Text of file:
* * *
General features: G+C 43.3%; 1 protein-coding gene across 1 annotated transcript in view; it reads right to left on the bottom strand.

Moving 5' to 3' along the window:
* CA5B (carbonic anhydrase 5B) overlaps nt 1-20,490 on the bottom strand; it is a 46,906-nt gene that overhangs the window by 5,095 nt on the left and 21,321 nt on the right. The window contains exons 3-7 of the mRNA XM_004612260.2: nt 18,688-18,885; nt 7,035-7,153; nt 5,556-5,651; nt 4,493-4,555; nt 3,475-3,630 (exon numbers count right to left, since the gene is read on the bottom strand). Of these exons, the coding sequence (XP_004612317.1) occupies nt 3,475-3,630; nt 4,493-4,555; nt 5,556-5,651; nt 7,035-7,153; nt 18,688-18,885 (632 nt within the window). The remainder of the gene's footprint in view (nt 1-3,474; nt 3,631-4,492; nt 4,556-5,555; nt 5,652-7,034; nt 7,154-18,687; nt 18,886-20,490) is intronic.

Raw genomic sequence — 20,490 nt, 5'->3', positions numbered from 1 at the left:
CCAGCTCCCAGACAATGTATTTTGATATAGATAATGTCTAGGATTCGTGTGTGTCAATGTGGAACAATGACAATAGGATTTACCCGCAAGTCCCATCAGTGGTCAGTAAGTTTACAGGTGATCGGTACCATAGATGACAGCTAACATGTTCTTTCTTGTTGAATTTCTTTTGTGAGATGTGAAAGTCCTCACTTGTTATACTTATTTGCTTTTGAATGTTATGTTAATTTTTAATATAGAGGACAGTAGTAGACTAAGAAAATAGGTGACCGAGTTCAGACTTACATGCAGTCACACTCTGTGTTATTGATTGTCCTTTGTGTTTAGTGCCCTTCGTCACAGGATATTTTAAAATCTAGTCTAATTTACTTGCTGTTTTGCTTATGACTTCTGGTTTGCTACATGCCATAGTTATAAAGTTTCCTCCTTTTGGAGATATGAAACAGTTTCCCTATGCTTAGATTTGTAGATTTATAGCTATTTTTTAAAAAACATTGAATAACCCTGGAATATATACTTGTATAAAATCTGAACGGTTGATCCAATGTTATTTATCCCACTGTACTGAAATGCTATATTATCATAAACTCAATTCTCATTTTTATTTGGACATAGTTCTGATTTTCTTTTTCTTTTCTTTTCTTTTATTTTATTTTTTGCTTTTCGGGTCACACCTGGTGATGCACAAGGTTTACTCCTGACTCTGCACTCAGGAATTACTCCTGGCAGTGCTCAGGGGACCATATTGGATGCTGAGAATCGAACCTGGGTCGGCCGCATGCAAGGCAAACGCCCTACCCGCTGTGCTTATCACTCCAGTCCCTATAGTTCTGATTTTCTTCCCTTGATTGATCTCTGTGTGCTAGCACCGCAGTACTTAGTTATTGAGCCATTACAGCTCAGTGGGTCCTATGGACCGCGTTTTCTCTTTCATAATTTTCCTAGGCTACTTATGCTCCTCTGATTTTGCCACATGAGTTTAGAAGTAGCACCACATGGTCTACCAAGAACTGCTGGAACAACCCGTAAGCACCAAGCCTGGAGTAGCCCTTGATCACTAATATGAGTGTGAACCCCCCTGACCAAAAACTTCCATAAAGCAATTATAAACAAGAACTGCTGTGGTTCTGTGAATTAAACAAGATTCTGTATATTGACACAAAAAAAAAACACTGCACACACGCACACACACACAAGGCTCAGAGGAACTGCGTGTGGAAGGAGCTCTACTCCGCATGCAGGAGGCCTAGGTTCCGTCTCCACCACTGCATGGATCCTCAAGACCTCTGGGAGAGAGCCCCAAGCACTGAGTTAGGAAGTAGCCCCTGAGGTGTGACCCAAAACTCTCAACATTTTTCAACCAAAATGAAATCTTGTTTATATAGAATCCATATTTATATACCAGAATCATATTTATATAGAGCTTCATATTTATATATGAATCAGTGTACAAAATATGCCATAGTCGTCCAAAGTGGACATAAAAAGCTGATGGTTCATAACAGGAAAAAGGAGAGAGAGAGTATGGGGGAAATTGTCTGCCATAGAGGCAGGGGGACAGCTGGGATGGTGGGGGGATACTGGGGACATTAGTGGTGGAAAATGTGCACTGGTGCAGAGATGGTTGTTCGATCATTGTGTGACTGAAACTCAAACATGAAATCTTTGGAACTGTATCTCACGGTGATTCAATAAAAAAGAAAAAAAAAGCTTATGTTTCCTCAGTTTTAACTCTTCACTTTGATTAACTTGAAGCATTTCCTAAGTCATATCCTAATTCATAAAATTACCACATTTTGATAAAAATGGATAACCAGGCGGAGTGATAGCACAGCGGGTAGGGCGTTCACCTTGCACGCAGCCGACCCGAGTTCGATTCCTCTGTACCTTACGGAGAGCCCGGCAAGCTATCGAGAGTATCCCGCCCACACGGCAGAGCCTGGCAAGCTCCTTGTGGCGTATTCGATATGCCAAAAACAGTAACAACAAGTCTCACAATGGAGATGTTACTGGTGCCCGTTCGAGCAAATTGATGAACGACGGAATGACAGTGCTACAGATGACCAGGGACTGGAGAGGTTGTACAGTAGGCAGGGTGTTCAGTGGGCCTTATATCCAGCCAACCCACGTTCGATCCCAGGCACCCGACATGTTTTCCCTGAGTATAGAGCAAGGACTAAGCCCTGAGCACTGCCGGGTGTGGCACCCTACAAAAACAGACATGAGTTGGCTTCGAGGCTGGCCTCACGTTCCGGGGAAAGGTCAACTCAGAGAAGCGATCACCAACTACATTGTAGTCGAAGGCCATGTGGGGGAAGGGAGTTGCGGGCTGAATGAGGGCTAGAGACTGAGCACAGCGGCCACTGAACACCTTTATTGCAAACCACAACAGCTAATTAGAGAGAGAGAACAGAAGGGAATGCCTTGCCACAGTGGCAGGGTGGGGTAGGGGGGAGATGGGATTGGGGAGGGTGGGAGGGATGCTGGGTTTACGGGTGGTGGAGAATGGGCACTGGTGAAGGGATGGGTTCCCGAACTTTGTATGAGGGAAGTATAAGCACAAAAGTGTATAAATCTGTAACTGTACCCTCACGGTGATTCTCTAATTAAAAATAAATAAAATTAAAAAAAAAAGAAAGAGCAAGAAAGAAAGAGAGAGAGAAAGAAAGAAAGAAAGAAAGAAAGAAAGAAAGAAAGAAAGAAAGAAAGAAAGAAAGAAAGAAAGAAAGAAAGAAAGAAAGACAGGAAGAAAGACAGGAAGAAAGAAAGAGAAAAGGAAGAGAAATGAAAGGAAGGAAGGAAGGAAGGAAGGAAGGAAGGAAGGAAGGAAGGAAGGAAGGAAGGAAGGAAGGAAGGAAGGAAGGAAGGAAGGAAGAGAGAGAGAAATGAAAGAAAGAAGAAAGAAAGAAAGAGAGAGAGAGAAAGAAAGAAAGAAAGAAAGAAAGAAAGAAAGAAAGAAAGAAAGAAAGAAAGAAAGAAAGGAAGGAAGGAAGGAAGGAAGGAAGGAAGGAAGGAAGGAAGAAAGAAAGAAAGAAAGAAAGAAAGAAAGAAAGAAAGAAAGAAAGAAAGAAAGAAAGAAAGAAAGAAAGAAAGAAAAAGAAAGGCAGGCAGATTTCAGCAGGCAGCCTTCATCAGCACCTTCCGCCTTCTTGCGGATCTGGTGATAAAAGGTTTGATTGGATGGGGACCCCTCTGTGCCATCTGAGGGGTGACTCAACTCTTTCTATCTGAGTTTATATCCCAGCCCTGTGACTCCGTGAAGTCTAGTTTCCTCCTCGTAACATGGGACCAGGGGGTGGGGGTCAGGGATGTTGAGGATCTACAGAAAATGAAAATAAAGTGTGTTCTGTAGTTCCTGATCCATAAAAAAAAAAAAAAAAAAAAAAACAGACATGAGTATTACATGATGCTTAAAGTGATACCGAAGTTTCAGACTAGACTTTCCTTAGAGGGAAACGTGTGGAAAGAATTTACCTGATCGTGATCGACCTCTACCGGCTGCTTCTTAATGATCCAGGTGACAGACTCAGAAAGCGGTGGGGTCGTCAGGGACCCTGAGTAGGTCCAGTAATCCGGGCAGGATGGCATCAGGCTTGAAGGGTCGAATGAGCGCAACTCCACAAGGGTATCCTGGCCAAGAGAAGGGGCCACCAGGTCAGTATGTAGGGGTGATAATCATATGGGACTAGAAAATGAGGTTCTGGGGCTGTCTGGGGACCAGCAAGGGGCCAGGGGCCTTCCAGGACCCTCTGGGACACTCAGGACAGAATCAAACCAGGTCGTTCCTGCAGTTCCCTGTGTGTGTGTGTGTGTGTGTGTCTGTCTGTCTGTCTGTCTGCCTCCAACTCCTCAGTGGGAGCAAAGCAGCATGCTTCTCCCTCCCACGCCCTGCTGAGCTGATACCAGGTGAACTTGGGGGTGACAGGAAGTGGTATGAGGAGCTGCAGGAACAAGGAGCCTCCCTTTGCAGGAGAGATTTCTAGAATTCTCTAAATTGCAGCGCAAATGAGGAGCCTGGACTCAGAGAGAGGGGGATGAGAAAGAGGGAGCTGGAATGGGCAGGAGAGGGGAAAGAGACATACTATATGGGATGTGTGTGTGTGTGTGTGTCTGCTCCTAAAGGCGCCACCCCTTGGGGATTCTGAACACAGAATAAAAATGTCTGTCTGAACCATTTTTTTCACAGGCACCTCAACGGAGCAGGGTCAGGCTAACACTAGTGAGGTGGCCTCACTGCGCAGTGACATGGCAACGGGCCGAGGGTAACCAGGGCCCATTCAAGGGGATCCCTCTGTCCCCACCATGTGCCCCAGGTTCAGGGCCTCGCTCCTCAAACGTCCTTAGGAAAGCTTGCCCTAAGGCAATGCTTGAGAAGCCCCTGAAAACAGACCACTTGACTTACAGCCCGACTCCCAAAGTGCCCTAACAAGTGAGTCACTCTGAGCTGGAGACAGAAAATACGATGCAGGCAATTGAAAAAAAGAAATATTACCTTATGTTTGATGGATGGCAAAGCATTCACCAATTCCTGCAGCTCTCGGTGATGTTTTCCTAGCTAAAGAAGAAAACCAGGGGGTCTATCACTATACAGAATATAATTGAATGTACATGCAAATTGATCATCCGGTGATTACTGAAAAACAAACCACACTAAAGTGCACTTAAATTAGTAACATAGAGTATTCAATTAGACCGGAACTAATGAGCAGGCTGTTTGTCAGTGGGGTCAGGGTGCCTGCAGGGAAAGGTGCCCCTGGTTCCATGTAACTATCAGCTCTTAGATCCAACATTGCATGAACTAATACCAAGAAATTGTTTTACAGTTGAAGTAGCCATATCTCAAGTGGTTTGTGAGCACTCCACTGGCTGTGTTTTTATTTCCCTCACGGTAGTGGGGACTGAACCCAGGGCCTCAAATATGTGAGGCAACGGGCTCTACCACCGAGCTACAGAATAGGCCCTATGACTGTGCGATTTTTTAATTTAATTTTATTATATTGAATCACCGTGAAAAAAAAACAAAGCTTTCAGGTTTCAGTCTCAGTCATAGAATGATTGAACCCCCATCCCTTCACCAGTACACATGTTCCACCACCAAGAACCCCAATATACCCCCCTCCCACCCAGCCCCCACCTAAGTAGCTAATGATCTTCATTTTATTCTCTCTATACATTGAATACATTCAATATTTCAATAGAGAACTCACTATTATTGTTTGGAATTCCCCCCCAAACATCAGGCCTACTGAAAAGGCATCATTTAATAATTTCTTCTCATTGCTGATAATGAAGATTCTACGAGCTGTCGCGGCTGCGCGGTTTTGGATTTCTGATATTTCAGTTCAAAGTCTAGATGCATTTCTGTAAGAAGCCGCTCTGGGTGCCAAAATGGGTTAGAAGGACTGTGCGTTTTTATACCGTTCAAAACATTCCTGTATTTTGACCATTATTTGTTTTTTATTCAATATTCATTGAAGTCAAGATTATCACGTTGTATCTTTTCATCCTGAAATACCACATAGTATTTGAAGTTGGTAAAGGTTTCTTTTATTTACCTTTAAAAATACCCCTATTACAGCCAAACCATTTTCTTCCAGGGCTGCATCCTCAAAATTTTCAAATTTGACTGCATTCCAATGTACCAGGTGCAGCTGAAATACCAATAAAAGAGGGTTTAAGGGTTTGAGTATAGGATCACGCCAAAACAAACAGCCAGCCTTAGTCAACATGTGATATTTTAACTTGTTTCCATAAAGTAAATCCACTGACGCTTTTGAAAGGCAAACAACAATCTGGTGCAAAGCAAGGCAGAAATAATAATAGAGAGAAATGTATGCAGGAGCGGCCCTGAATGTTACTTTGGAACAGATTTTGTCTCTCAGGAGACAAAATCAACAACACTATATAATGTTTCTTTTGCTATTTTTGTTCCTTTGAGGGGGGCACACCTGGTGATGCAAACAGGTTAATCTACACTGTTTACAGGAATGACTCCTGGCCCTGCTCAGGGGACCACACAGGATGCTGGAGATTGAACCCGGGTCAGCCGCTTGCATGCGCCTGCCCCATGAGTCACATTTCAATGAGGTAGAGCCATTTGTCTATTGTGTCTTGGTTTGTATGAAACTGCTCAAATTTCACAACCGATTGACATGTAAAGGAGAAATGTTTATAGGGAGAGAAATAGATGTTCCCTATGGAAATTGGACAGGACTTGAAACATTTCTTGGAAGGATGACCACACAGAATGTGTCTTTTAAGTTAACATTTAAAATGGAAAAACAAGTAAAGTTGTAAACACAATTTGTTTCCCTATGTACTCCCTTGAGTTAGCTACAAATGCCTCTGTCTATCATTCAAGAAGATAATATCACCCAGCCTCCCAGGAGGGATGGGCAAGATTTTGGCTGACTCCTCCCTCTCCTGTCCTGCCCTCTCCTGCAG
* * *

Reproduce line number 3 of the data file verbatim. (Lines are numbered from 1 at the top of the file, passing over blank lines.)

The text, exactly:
* CA5B (carbonic anhydrase 5B) overlaps nt 1-20,490 on the bottom strand; it is a 46,906-nt gene that overhangs the window by 5,095 nt on the left and 21,321 nt on the right. The window contains exons 3-7 of the mRNA XM_004612260.2: nt 18,688-18,885; nt 7,035-7,153; nt 5,556-5,651; nt 4,493-4,555; nt 3,475-3,630 (exon numbers count right to left, since the gene is read on the bottom strand). Of these exons, the coding sequence (XP_004612317.1) occupies nt 3,475-3,630; nt 4,493-4,555; nt 5,556-5,651; nt 7,035-7,153; nt 18,688-18,885 (632 nt within the window). The remainder of the gene's footprint in view (nt 1-3,474; nt 3,631-4,492; nt 4,556-5,555; nt 5,652-7,034; nt 7,154-18,687; nt 18,886-20,490) is intronic.